Civil Rights - Interview with Peggy Trotter Dammond Preacely | 7
We conclude our series on the American Civil Right Movement with an interview with a woman who was there, on the front lines of the fight. Peggy Trotter Dammond Preacely is longtime civil rights activist and artist. She was a Freedom Rider, boarding busses to travel the south in a fight for desegregation, and member of the Student Nonviolent Coordinating Committee, participating in sit-ins, marches, and voter registration campaigns. She marched on Washington, was arrested three times, was visited in jail by Martin Luther King Jr., and leads a life defined by her heritage, commitment to nonviolent activism, and the hope for continued change. to get $50 off your first order of $100 or more.
Civil Rights - The Unfinished Journey | 6
Seeking to build upon the gains of the early 1960s, Civil Rights activists pushed forward on a series of ambitious efforts. Voting rights activists returned to Alabama and again faced violent reprisal—this time televised for the country to witness. A shocked nation watched the violence in Selma in horror; Congress took action, passing the Voting Rights Act. Off of this success, Martin Luther King Jr. began building a coalition of activist groups to turn the nation’s attention to the fight against poverty. Gathering support for a massive march on Washington, Dr. King visited Memphis, hopeful and in high spirits. He did not leave alive. “America does move forward and the bell of freedom rings out a little louder. We have come some of the way, not near all of it. There is much yet to do.” President Lyndon B. Johnson Support this show by supporting our sponsors! Sleep Number - Find your nearest store at has everything you could ever want to learn. Try it free!
Introducing The City
The City tells true stories of how power works in urban America. Season 1 begins in Chicago, 1990. After years of disinvestment, highways are rebuilt, old buildings demolished, and new skyscrapers erected. All that rubble has to go somewhere, and its destination isn’t a landfill—it’s a pair of vacant lots in a predominately black, working-class neighborhood called North Lawndale. The man behind this operation is a white guy sporting a Cosby sweater and underworld connections. What follows is a tour de force through Chicago’s underbelly: Aldermen get indicted. An FBI investigation goes awry. A community’s resilience is tested—all unfolding under the specter of racism in America. Look for The City on Apple Podcasts and subscribe to USA TODAY’s new investigative podcast series:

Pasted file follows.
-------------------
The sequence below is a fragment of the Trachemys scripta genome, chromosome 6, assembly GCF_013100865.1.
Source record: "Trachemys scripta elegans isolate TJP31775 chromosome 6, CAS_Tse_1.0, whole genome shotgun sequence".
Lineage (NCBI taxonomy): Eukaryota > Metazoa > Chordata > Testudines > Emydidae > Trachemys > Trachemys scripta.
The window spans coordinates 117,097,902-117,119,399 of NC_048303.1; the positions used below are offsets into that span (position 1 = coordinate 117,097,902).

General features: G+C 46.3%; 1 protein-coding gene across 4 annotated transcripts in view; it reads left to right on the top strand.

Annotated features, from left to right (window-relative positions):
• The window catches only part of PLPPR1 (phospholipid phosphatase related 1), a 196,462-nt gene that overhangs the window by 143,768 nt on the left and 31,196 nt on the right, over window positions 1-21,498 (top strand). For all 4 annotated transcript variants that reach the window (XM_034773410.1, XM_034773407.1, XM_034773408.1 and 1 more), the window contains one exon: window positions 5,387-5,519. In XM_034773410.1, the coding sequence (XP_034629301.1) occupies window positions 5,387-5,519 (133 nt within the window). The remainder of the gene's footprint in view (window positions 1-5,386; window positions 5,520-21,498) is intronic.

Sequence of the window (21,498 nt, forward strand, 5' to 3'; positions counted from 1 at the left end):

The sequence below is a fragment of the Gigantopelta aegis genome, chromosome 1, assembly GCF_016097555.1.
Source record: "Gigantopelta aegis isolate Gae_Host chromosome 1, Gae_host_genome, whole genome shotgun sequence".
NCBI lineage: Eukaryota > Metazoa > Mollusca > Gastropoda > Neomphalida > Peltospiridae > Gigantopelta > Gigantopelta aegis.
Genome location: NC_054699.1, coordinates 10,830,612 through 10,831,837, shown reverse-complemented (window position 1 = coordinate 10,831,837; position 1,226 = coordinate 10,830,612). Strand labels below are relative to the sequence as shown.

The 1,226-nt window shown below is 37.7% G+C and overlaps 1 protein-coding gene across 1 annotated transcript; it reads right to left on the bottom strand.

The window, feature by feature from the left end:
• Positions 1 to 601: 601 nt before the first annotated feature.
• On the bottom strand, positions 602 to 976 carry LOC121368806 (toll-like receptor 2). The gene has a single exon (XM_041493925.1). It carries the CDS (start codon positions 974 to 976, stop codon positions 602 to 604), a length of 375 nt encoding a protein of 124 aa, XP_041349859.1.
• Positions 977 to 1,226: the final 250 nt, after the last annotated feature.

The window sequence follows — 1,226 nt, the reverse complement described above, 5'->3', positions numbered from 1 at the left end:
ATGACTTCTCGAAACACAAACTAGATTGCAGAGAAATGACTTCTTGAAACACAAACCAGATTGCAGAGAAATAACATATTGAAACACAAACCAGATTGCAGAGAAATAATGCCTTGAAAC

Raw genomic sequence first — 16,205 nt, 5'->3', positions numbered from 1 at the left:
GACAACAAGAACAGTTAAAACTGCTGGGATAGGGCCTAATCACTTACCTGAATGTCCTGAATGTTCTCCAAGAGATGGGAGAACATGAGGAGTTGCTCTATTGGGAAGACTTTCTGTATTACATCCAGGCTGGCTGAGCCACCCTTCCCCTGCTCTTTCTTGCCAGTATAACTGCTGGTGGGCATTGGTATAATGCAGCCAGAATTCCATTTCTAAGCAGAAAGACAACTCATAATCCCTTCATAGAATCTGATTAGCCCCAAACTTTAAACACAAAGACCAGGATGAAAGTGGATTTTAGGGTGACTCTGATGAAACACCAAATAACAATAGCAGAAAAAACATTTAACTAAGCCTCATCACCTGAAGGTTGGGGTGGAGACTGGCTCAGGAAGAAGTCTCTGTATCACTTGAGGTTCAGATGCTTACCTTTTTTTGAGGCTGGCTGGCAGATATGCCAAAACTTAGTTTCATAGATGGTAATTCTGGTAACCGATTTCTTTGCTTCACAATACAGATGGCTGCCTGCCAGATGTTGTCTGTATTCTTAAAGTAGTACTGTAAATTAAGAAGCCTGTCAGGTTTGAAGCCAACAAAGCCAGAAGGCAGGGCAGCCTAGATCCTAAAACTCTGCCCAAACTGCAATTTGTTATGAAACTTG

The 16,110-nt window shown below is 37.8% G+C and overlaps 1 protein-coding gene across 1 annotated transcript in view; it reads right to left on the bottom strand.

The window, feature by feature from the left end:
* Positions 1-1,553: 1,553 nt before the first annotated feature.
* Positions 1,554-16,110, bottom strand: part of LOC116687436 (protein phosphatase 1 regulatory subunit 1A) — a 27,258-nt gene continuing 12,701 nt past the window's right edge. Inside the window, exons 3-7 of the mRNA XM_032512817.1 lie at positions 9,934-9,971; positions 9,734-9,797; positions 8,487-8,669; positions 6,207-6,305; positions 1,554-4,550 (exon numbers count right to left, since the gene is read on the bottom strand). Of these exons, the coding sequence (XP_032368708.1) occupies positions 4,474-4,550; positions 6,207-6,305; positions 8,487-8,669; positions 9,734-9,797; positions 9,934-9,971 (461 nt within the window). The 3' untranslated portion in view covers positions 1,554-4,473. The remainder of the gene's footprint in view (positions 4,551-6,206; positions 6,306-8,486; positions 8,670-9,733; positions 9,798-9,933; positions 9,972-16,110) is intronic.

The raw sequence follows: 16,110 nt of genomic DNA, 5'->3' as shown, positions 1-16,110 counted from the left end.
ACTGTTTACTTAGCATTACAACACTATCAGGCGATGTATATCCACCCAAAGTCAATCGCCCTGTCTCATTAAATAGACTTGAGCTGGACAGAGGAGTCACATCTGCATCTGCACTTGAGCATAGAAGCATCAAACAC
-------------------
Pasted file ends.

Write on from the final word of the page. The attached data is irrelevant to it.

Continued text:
Civil Rights - On The March | 5
As the Civil Rights movement entered the landmark years of 1963 and 1964, activists had faced many challenges - but had also won many victories. Now, they sought to launch new campaigns in Alabama and Mississippi and mass demonstrations in Washington D.C. and New York City. In the span of sixteen remarkable months, the movement and the nation itself would be transformed, walking the razor’s edge between triumph and tragedy. Support us by supporting our sponsors! Rockstar Games - Preorder Red Dead Redemption 2 now at
Civil Rights - Prairie Fire | 4
As the Civil Rights movement entered the Sixties, a new generation of activists took the fore. Frustrated by the pace of progress but emboldened by strides made in the previous decade, students embraced “nonviolent direct action,” protest techniques that were provocative but peaceful. Soon, a wave of sit-ins hit lunch counters across the South. The response was caustic, often violent; but the protesters’ persistence led to negotiations with business owners and civil authorities that led to successful desegregation. The next wave of direct action - the Freedom Rides - met much worse and more violent resistance. Protesters were beaten, busses burned, and hope was nearly lost. Then, when activists moved into the rural South to organize the black vote, white supremacists’ ire turned murderous. Support us by supporting our sponsors! Article - You can get $50 off your first purchase of $100 or more by going to